ST. JOHN’S — Intense training sessions in the pool day after day have taken a toll on the body of Memorial University Sea-Hawks swimmer Dayna Hogan.
The 21-year-old Kippens native was hoping to post some best times in her fifth and final year of eligibility with the Sea-Hawks, but she’s decided to rest her weary body with intentions of coming back stronger than ever next year to cap off her Atlantic University Sport (AUS) swim career.
Hogan made the decision to pull the plug on another competitive swim season after experiencing pain and discomfort in her lower back and hips.
“Just being tired and having bad posture sometimes and everything just added up,”Hogan said of the punishment her body has been through as an elite student-athlete.
Captain of a Sea-Hawks team that embraced a group of fresh faces back in September, Hogan will continue to swim with the Sea-Hawks at home but her training won’t be near as intense as what she was used to when she had a berth in the AUS championships on her radar in what she thought was her last year of eligibility. She can use next year as her fifth year because she never competed in two college invitationals or the AUS champs this year. She participated in an invitational meet before Christmas, but won’t be swimming when the Sea-Hawks compete in another invitational next week, and the AUS championship isn’t for another month so she is free to return next season for her fifth year.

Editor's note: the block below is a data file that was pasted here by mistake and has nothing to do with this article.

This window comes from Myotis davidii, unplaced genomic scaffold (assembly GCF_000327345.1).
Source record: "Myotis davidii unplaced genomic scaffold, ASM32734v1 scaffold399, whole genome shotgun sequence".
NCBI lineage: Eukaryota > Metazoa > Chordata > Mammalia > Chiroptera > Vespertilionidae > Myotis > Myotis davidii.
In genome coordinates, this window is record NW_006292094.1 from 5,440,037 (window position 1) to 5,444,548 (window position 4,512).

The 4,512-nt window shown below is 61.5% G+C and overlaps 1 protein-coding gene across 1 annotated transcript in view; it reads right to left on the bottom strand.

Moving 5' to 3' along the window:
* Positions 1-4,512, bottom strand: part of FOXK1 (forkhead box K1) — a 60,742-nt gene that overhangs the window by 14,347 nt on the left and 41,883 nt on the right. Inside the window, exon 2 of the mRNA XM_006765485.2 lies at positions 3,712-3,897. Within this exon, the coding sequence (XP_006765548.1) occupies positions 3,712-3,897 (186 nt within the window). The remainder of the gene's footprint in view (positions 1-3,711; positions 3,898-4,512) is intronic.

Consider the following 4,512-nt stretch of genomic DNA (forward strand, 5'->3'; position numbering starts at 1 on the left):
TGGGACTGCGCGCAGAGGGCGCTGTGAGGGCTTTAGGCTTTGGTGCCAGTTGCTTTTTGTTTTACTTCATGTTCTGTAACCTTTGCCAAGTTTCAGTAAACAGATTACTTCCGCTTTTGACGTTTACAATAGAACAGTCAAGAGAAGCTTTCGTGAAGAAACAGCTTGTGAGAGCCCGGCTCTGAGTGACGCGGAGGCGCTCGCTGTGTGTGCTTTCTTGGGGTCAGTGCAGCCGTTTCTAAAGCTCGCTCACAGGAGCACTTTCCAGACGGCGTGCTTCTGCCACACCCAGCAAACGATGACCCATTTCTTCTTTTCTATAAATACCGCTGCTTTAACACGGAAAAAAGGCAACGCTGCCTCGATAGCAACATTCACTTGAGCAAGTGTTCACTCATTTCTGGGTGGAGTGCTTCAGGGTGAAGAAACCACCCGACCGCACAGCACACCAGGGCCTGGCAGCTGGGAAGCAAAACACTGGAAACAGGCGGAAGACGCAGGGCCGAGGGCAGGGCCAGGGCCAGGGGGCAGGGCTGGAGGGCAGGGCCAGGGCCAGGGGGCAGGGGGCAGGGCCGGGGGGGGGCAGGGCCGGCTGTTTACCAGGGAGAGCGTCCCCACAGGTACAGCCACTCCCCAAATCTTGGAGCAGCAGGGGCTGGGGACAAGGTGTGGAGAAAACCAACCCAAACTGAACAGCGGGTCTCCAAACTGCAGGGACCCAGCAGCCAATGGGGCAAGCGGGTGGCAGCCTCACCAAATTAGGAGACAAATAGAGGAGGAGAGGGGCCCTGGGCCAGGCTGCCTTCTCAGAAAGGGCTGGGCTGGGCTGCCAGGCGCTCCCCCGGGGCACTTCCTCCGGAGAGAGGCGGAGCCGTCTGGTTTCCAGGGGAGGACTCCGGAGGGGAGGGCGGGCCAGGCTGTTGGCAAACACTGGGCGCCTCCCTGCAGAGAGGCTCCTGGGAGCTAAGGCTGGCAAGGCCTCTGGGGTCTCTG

She has been trying to get herself back to 100 per cent with physiotherapy and yoga, and she plans on working her butt off over the summer to get fit as a fiddle for the fifth year.
“Over the summer I’m going to work on it and try to get it feeling better,” she said.
She will fulfill her role as captain even though she won’t be joining the team on the road and expects to be in the leadership role next year when she returns.
However, she can’t help but be disappointed that this year she will won’t be with the group at the AUS championships.
“It’s kind of sad because it will be the first year in five years that I haven’t gone to AUS champs,” she said. “I’ll be sad that everybody else is there and I’m not. But, I think it’s the better decision I think.”
She expects to graduate from MUN in the spring with an engineering degree in hand and next year the plan is to pursue courses that will help her obtain a Masters degree in economics. She is hoping her scaled-back training schedule will afford her some extra study time with final exams only around the corner.
She has found it hectic keeping up with the demands placed on a student-athlete in a tough program.
“It’s a lot of projects and group work, so it takes a lot of time,” she said. “Everybody in that class is pretty excited to be finished this year.”
“It might be a little easier to balance, probably,” she said of being able to focus more time and energy on her studies now.